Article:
The following are a few examples of food for hormonal balance:

  • Whole grains and green leafy vegetables: Whole grains such as barley and wheat, and green leafy vegetables such as spinach and fenugreek contain a wealth of dietary fibre. It is that part of the plant that cannot be digested by our stomach and intestines given the complexity of its structure and the lack of enzymes to break it down. Fibre instead acts as food for our gut microbiota and is fermented to short-chain fatty acids (SCFA). These fatty acids can bind to other molecules and regulate hormones such as leptin, a weight-reducing hormone.
  • Yoghurt: When listing food for hormonal balance, yoghurt, which contains live microorganisms, must also be considered. It's the live culture flourishing in our gut that helps break down dietary fibre and achieve the benefits mentioned above.
  • Chicken, egg, and fish: Branched-chain amino acids (BCAAs) contained in foods such as chicken and egg regulate the secretion of hormones as well as play a role in cellular signalling, while stimulating protein synthesis and preventing protein breakdown in skeletal muscle and liver. Besides, protein-rich sources may be considered foods that increase growth hormones as they can influence insulin-like growth factor (IGF) levels in our body, which is related to height. Fish is one of the best sources of omega-3 fatty acids—bioactive lipids that positively impact signalling pathways. They can improve cardiovascular function and show positive results for people with PCOS by increasing the important follicle-stimulating hormone (FSH) levels.
  • Broccoli and other cruciferous vegetables: Cruciferous vegetables contain sulphur-containing compounds that can help reverse the changes caused by oestrogen hormones and play the role of an effective chemopreventive agent. They may thus be considered important foods to be included in a diet for hormonal imbalance issues.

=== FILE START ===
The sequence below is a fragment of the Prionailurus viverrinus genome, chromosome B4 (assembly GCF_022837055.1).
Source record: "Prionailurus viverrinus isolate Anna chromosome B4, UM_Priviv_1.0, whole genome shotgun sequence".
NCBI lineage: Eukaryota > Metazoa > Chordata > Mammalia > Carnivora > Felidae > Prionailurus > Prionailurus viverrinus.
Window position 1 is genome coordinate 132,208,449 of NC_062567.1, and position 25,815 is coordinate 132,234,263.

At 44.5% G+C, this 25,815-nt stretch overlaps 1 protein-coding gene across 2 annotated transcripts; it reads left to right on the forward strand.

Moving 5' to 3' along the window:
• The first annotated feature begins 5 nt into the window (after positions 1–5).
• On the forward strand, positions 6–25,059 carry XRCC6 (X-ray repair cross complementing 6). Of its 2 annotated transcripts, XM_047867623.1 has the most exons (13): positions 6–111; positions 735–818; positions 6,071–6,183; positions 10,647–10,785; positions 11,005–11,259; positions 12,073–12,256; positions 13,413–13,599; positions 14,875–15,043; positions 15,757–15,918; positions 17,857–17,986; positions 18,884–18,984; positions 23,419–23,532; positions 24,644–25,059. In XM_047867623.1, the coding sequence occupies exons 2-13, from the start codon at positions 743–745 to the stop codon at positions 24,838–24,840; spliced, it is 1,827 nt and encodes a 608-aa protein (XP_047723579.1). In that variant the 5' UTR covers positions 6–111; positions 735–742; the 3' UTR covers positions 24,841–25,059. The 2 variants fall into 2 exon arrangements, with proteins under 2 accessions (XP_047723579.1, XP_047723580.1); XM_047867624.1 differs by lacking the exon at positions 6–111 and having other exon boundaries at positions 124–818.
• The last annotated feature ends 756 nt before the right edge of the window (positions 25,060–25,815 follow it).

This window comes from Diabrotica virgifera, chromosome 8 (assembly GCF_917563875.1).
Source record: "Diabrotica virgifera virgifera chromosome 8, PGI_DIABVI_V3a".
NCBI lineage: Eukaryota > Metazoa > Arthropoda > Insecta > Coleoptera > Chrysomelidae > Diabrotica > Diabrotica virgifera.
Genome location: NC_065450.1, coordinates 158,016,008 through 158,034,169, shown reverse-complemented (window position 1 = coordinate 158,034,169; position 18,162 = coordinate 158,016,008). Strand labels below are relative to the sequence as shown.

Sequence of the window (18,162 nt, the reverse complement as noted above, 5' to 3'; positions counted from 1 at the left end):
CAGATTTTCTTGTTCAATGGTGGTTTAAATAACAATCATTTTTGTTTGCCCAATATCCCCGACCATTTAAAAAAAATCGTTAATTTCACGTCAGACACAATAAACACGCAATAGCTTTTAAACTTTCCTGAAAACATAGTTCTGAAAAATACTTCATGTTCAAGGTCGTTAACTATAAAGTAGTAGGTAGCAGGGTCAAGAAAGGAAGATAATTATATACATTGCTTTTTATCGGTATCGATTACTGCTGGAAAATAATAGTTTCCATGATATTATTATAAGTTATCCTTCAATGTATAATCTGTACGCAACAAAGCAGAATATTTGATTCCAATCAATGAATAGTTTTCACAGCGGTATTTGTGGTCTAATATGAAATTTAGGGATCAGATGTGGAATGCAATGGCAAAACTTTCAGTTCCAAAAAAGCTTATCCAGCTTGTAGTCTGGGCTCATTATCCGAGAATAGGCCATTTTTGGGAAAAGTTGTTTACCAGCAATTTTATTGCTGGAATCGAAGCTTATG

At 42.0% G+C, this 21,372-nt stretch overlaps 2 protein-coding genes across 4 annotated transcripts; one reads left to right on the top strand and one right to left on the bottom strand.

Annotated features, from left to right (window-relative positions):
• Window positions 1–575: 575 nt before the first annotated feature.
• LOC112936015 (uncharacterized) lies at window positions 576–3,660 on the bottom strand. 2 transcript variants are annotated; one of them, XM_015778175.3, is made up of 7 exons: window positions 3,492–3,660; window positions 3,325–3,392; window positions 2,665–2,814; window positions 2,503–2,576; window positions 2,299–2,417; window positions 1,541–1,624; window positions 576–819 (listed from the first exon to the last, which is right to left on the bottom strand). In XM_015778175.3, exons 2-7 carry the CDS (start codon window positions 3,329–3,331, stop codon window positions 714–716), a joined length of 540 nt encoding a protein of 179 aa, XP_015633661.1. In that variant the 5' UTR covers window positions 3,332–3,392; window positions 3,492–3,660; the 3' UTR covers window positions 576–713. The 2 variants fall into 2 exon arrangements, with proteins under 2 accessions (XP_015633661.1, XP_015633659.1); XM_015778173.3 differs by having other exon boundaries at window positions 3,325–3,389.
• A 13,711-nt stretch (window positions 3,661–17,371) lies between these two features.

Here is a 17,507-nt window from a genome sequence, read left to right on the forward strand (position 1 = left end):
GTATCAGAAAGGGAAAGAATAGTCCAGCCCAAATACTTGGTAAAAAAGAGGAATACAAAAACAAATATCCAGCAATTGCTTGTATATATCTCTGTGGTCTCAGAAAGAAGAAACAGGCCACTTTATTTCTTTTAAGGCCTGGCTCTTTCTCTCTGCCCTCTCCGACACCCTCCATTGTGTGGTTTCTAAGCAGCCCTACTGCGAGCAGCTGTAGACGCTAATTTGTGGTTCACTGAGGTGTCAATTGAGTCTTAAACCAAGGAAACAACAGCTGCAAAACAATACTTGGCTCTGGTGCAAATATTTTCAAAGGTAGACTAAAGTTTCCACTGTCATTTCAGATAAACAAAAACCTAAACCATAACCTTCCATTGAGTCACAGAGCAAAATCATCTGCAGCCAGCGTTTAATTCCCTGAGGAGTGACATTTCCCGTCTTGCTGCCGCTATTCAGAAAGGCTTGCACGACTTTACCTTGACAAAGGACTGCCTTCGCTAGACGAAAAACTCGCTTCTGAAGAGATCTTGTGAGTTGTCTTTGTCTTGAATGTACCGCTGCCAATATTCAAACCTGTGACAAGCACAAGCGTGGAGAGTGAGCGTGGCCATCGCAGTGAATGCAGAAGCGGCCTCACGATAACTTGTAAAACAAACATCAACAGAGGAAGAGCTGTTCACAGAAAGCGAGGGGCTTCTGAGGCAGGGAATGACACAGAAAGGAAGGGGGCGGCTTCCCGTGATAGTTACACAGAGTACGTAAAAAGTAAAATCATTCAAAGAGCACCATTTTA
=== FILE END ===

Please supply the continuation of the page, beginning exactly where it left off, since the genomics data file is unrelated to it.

• Soy and flax seeds: Soy contains dietary phytoestrogens, which are bioactive compounds with oestrogen-like activity. Evidence from some preclinical studies suggests that these compounds may affect hormones and health, such as improved blood sugar regulation and cardiovascular risk markers in postmenopausal women. Due to their touted benefits in premenopausal and postmenopausal stages, they may be considered among the foods that balance hormones in females. Flax seeds are also a good source of phytoestrogens. Walnuts: They contain several nerve-protective compounds such as vitamin E, folate, and melatonin, along with several antioxidative plant components. The micronutrients and functional components may be attributed to walnuts’ potential to improve mood considerably. Besides walnuts, other seeds and nuts containing the hormone melatonin can also address disrupted sleep patterns.
  • Dark chocolate: People with higher anxiety traits can benefit from consuming dark chocolate as it has a soothing effect on the stress hormone cortisol and catecholamines. It can thus be used as food for hormonal imbalance, if it is consumed in controlled portion size.
  • Conclusion

    Hormones act as tiny messengers and the right balance is essential for a healthy mind and body. Hormones can fluctuate under normal conditions or during the onset of puberty, pre-menopause, menopause stages, and other environmental factors that may lead to serious diseases and disorders. However, a careful and healthy selection of foods in a diet for hormonal imbalance issues in line with professional medical advice can help restore hormone levels to maintain a nourishing lifestyle.